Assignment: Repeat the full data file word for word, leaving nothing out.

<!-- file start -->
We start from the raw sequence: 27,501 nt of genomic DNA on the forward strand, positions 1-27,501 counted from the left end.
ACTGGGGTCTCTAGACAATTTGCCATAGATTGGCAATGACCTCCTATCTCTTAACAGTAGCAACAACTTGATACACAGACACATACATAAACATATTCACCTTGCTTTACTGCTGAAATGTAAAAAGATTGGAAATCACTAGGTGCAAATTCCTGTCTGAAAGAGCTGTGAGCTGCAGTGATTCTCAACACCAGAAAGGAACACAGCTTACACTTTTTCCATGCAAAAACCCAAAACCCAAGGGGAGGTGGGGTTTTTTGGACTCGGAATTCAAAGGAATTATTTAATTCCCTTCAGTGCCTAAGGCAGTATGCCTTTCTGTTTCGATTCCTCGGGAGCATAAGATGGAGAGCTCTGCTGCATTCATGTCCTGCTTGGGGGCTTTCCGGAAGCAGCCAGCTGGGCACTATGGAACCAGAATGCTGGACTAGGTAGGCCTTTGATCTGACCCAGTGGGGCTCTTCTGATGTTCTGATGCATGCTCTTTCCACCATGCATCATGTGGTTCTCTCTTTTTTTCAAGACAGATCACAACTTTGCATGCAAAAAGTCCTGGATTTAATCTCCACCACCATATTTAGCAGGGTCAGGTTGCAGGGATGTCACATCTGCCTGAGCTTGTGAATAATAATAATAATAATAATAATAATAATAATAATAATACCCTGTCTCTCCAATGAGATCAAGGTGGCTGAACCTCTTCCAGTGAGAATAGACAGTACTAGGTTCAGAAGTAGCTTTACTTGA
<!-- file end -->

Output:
We start from the raw sequence: 27,501 nt of genomic DNA on the forward strand, positions 1-27,501 counted from the left end.
ACTGGGGTCTCTAGACAATTTGCCATAGATTGGCAATGACCTCCTATCTCTTAACAGTAGCAACAACTTGATACACAGACACATACATAAACATATTCACCTTGCTTTACTGCTGAAATGTAAAAAGATTGGAAATCACTAGGTGCAAATTCCTGTCTGAAAGAGCTGTGAGCTGCAGTGATTCTCAACACCAGAAAGGAACACAGCTTACACTTTTTCCATGCAAAAACCCAAAACCCAAGGGGAGGTGGGGTTTTTTGGACTCGGAATTCAAAGGAATTATTTAATTCCCTTCAGTGCCTAAGGCAGTATGCCTTTCTGTTTCGATTCCTCGGGAGCATAAGATGGAGAGCTCTGCTGCATTCATGTCCTGCTTGGGGGCTTTCCGGAAGCAGCCAGCTGGGCACTATGGAACCAGAATGCTGGACTAGGTAGGCCTTTGATCTGACCCAGTGGGGCTCTTCTGATGTTCTGATGCATGCTCTTTCCACCATGCATCATGTGGTTCTCTCTTTTTTTCAAGACAGATCACAACTTTGCATGCAAAAAGTCCTGGATTTAATCTCCACCACCATATTTAGCAGGGTCAGGTTGCAGGGATGTCACATCTGCCTGAGCTTGTGAATAATAATAATAATAATAATAATAATAATAATAATAATACCCTGTCTCTCCAATGAGATCAAGGTGGCTGAACCTCTTCCAGTGAGAATAGACAGTACTAGGTTCAGAAGTAGCTTTACTTGA